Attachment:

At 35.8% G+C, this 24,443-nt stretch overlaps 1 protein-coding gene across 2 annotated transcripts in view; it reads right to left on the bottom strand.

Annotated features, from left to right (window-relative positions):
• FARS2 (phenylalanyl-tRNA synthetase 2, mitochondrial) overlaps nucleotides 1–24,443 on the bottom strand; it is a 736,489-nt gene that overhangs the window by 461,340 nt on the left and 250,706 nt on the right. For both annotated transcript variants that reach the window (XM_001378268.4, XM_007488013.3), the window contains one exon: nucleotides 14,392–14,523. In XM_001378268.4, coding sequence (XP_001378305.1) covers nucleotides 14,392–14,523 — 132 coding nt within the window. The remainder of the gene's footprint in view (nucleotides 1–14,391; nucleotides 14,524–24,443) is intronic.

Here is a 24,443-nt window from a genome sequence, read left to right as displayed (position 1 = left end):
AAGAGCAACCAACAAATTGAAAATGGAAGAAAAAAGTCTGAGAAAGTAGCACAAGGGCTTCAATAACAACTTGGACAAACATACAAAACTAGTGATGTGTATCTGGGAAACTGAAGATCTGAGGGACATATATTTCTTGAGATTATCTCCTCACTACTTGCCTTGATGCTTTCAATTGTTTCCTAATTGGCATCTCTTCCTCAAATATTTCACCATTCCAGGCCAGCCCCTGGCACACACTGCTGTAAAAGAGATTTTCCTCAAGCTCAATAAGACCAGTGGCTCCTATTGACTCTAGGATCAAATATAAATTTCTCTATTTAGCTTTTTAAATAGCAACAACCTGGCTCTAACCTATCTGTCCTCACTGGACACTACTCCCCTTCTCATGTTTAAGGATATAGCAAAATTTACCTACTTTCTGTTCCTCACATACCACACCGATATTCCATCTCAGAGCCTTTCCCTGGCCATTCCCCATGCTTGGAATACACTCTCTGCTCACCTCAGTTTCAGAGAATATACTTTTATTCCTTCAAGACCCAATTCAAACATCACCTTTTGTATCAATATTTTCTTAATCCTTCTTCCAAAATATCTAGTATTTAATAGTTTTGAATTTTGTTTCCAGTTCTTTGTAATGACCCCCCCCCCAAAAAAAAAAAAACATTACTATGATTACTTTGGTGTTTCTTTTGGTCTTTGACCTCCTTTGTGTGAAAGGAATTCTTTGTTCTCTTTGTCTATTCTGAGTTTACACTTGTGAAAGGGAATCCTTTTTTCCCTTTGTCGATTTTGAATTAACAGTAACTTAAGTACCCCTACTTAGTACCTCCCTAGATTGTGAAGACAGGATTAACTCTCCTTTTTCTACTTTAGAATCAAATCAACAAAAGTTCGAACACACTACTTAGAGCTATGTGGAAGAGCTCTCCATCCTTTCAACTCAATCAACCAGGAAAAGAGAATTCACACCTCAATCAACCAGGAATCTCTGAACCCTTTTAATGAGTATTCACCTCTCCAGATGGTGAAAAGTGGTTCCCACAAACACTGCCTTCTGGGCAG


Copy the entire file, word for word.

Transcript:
At 35.8% G+C, this 24,443-nt stretch overlaps 1 protein-coding gene across 2 annotated transcripts in view; it reads right to left on the bottom strand.

Annotated features, from left to right (window-relative positions):
• FARS2 (phenylalanyl-tRNA synthetase 2, mitochondrial) overlaps nucleotides 1–24,443 on the bottom strand; it is a 736,489-nt gene that overhangs the window by 461,340 nt on the left and 250,706 nt on the right. For both annotated transcript variants that reach the window (XM_001378268.4, XM_007488013.3), the window contains one exon: nucleotides 14,392–14,523. In XM_001378268.4, coding sequence (XP_001378305.1) covers nucleotides 14,392–14,523 — 132 coding nt within the window. The remainder of the gene's footprint in view (nucleotides 1–14,391; nucleotides 14,524–24,443) is intronic.

Here is a 24,443-nt window from a genome sequence, read left to right as displayed (position 1 = left end):
AAGAGCAACCAACAAATTGAAAATGGAAGAAAAAAGTCTGAGAAAGTAGCACAAGGGCTTCAATAACAACTTGGACAAACATACAAAACTAGTGATGTGTATCTGGGAAACTGAAGATCTGAGGGACATATATTTCTTGAGATTATCTCCTCACTACTTGCCTTGATGCTTTCAATTGTTTCCTAATTGGCATCTCTTCCTCAAATATTTCACCATTCCAGGCCAGCCCCTGGCACACACTGCTGTAAAAGAGATTTTCCTCAAGCTCAATAAGACCAGTGGCTCCTATTGACTCTAGGATCAAATATAAATTTCTCTATTTAGCTTTTTAAATAGCAACAACCTGGCTCTAACCTATCTGTCCTCACTGGACACTACTCCCCTTCTCATGTTTAAGGATATAGCAAAATTTACCTACTTTCTGTTCCTCACATACCACACCGATATTCCATCTCAGAGCCTTTCCCTGGCCATTCCCCATGCTTGGAATACACTCTCTGCTCACCTCAGTTTCAGAGAATATACTTTTATTCCTTCAAGACCCAATTCAAACATCACCTTTTGTATCAATATTTTCTTAATCCTTCTTCCAAAATATCTAGTATTTAATAGTTTTGAATTTTGTTTCCAGTTCTTTGTAATGACCCCCCCCCCAAAAAAAAAAAAACATTACTATGATTACTTTGGTGTTTCTTTTGGTCTTTGACCTCCTTTGTGTGAAAGGAATTCTTTGTTCTCTTTGTCTATTCTGAGTTTACACTTGTGAAAGGGAATCCTTTTTTCCCTTTGTCGATTTTGAATTAACAGTAACTTAAGTACCCCTACTTAGTACCTCCCTAGATTGTGAAGACAGGATTAACTCTCCTTTTTCTACTTTAGAATCAAATCAACAAAAGTTCGAACACACTACTTAGAGCTATGTGGAAGAGCTCTCCATCCTTTCAACTCAATCAACCAGGAAAAGAGAATTCACACCTCAATCAACCAGGAATCTCTGAACCCTTTTAATGAGTATTCACCTCTCCAGATGGTGAAAAGTGGTTCCCACAAACACTGCCTTCTGGGCAG